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Name: Mark S.
Status: Student
Age: 30s
Location: N/A
Country: N/A
Date: May 2003

I am an art student and need help with a geometry issue. I am making teapots which are oval so the openings are ellipses. I need to create lids which are also then reshaped as ellipses to fit.

What I need to figure out is with a given ellipse is there a way to determine it's circumference to use as a guide for creating the same circumference of a circle lid?

The idea is that I use a wheel to throw the lids which makes them round then I compress them a bit to reshape them oval. It seems like as long as the two circumferences match they will fit?

According to "", there is no exact solution in closed form, but this approximation is very good:

PI * (3*(a+b) - sqrt((3*a+b)*(a+3*b)))

where 2*a is the length of the major axis (the largest measurement through the center) and 2*b is the length of the minor axis (the smallest measurement through the center).

Tim Mooney

The perimeter,P, of an ellipse that has a major axis, the long way, equal to: 2A, and a minor axis, the short way, equal to 2B is approximately: pi*(2(A^2 +B^2))^1/2 where pi = 3.14... And this is an approximation. The exact analytical answer is much more messy algebraically. I am not sure this is going to be of much practical value.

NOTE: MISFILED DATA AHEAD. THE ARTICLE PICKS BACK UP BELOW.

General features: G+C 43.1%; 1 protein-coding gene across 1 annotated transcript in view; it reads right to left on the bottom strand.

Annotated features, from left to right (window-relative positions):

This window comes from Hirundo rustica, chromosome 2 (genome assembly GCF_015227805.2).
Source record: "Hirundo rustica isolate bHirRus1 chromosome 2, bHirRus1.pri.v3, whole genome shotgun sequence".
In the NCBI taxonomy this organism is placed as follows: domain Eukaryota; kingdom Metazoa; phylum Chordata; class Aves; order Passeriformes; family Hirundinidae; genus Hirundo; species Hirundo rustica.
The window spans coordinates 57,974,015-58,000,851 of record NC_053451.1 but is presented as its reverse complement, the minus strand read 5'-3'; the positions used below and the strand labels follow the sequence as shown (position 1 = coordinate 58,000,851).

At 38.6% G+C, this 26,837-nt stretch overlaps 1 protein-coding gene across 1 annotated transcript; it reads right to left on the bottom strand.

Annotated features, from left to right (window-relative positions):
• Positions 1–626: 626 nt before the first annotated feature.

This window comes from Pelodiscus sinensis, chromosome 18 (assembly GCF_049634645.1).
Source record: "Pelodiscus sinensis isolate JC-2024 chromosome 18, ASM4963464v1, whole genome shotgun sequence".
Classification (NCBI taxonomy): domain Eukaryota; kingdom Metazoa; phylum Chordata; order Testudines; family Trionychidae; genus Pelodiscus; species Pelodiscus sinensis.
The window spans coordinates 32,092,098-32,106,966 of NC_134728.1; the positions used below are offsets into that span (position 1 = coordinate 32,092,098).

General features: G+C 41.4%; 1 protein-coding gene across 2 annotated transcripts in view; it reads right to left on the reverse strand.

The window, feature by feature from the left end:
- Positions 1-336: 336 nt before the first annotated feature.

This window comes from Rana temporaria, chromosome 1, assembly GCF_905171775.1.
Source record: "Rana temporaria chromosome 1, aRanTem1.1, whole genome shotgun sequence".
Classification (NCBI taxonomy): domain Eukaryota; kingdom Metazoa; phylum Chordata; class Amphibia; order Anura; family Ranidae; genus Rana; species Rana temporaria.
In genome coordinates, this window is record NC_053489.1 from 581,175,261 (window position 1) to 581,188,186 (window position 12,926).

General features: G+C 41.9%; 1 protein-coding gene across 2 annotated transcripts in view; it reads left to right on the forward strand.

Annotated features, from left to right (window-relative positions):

I have another suggestion of how you might approach the problem. A company, Alto Inc., sells supplies for matting photographs, art work, etc. They make elliptical templates that you could cut out of matting board, or cardboard, or some other "cut-able" material, and you could use the templates to serve as a guide for matching the pots and their lids. Cost is ~$60. Their e-mail is: and phone number: 1-800-225-2497. I do not do pottery, but this seems like a more practical and simpler solution. Since you could save the template(s), all the tea pots could be the same shape.

Vince Calder

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